Two Olympic legends will join a long-distance adventure swimmer to compete in a relay triathlon along the coast of the Firth of Forth to raise awareness of marine conservation projects.
Long-distance swimmer and passionate environmentalist Ross Edgley will embark on another challenge in Scotland alongside Olympians Sir Chris Hoy and Dame Kelly Holmes, starting in the bay east of Silversands beach in Fife on Monday.
Edgley will swim 1.5 kilometres and meet Sir Chris at Silversands.
Sir Chris will then cycle 15.8 kilometres, including across the Forth Road Bridge, and meet Dame Kelly in Long Craig Gate, South Queensferry.
Dame Kelly will sprint the final 10 kilometres towards Cramond Beach and then on to Cramond Island.
The race aims to raise awareness of Talisker Whisky’s ongoing support for charity Parley for the Oceans’s marine conservation projects.
The athletes will have to ensure their race times are quick so Dame Kelly is able to complete the final leg across the causeway towards Cramond Island before it is overcome by the tide.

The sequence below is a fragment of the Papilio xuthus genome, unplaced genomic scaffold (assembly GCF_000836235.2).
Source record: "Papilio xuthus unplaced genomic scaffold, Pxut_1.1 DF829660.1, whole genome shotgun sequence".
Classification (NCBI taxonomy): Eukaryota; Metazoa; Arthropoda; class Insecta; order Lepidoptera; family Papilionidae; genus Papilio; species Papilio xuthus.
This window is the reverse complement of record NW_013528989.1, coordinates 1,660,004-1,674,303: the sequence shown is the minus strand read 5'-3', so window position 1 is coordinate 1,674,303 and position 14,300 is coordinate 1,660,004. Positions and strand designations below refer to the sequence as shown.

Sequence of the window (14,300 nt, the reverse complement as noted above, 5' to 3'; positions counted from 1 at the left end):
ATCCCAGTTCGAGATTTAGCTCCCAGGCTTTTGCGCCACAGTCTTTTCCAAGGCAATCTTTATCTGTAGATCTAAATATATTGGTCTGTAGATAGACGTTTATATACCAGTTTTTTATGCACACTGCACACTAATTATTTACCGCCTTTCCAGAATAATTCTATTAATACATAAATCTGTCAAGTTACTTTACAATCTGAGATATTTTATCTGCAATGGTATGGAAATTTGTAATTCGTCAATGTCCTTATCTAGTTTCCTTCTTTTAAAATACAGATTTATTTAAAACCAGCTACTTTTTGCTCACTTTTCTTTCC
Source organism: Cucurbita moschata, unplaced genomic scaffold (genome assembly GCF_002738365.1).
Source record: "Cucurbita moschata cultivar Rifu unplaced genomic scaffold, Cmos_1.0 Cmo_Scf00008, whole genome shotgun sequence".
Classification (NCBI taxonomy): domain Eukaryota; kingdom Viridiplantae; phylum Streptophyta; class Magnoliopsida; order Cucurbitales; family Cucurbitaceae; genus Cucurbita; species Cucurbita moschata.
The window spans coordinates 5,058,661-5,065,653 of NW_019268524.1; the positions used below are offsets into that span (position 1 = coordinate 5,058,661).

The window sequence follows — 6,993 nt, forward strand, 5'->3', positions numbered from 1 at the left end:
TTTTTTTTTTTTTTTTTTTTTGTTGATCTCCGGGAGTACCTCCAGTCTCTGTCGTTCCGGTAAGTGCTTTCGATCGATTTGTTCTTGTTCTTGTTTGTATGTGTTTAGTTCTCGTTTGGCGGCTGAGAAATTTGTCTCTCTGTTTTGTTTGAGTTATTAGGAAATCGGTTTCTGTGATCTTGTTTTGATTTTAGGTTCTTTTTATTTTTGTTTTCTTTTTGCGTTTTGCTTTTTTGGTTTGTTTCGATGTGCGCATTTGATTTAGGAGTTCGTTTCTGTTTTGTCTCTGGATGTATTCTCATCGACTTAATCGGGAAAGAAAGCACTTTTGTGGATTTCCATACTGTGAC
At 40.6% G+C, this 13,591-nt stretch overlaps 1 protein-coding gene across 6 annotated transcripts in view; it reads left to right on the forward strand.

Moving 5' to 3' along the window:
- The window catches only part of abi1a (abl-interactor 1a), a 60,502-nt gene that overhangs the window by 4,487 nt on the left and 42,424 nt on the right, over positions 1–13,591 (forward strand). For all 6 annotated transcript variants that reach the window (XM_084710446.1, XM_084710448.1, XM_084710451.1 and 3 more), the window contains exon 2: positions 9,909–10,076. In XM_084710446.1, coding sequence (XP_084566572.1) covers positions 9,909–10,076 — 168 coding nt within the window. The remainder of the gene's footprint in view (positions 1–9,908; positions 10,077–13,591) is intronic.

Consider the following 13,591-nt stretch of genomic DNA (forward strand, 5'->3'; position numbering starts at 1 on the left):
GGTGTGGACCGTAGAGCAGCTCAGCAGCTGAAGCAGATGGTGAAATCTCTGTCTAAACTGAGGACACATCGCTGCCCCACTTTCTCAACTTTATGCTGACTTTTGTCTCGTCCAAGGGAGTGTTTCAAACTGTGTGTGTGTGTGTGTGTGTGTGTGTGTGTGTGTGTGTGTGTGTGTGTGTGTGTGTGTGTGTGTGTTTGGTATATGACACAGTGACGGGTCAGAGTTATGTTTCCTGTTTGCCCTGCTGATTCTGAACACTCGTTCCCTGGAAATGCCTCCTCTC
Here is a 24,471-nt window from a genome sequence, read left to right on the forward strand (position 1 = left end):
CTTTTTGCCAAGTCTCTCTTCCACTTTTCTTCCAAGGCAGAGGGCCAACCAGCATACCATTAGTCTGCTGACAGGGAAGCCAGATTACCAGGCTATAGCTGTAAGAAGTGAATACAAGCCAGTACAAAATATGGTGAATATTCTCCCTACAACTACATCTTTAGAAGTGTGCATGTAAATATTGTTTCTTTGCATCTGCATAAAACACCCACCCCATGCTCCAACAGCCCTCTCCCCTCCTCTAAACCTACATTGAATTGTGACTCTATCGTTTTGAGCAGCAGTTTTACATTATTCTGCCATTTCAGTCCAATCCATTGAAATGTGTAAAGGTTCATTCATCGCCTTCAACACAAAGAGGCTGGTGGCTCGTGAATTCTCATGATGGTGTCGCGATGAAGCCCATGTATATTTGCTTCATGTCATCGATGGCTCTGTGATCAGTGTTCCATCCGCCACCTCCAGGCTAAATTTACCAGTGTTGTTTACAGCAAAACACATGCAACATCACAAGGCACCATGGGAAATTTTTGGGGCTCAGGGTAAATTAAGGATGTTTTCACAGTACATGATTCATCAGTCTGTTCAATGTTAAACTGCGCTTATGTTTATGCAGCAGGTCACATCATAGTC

They hope the race will raise awareness of the risks facing sea forests native to Talisker’s home on the Isle of Skye, Parley for the Oceans said.
Edgley said: “I am incredibly excited to be partnering with Talisker once more to undertake an epic race in the name of ocean conservation.
“The triathlon will be an awesome challenge and I am delighted to have two legendary sportspeople on my team to race in and alongside Scotland’s beautiful waters to Cramond Island, in the hope of beating the tide.
“The research being undertaken by Parley’s partners Heriot-Watt University and Plymouth Marine Laboratory could not be more important and it is an honour to compete in the stunning city that Heriot-Watt calls home. Bring it on.”
The relay will be Sir Chris and Edgley’s second challenge together.
Earlier this year, they raced each other at Loch Harport on Skye, with Sir Chris deemed the winner.
For every bottle of Talisker sold from now until November 6, Talisker will pledge £1 to Parley for the Oceans up to a maximum of £40,000, directly funding work to help preserve wild seas for generations to come.